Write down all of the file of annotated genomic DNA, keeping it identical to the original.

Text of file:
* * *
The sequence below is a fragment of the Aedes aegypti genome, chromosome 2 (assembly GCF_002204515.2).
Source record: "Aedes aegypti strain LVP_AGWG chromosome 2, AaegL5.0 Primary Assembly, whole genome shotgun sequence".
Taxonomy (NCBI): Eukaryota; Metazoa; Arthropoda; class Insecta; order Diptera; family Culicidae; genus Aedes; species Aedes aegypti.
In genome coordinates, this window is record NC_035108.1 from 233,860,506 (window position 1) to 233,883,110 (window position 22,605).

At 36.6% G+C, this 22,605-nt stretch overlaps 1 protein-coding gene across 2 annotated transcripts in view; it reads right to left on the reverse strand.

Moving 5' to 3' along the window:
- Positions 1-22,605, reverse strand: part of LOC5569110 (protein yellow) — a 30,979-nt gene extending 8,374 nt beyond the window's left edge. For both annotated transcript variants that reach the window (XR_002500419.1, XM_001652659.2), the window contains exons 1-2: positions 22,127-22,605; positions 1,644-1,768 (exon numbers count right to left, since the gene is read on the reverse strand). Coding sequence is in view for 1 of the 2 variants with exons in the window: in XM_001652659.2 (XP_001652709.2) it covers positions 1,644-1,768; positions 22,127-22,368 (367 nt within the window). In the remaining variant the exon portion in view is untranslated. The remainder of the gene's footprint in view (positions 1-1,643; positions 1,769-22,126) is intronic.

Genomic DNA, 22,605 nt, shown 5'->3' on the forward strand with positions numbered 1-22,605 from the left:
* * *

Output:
The sequence below is a fragment of the Aedes aegypti genome, chromosome 2 (assembly GCF_002204515.2).
Source record: "Aedes aegypti strain LVP_AGWG chromosome 2, AaegL5.0 Primary Assembly, whole genome shotgun sequence".
Taxonomy (NCBI): Eukaryota; Metazoa; Arthropoda; class Insecta; order Diptera; family Culicidae; genus Aedes; species Aedes aegypti.
In genome coordinates, this window is record NC_035108.1 from 233,860,506 (window position 1) to 233,883,110 (window position 22,605).

At 36.6% G+C, this 22,605-nt stretch overlaps 1 protein-coding gene across 2 annotated transcripts in view; it reads right to left on the reverse strand.

Moving 5' to 3' along the window:
- Positions 1-22,605, reverse strand: part of LOC5569110 (protein yellow) — a 30,979-nt gene extending 8,374 nt beyond the window's left edge. For both annotated transcript variants that reach the window (XR_002500419.1, XM_001652659.2), the window contains exons 1-2: positions 22,127-22,605; positions 1,644-1,768 (exon numbers count right to left, since the gene is read on the reverse strand). Coding sequence is in view for 1 of the 2 variants with exons in the window: in XM_001652659.2 (XP_001652709.2) it covers positions 1,644-1,768; positions 22,127-22,368 (367 nt within the window). In the remaining variant the exon portion in view is untranslated. The remainder of the gene's footprint in view (positions 1-1,643; positions 1,769-22,126) is intronic.

Genomic DNA, 22,605 nt, shown 5'->3' on the forward strand with positions numbered 1-22,605 from the left: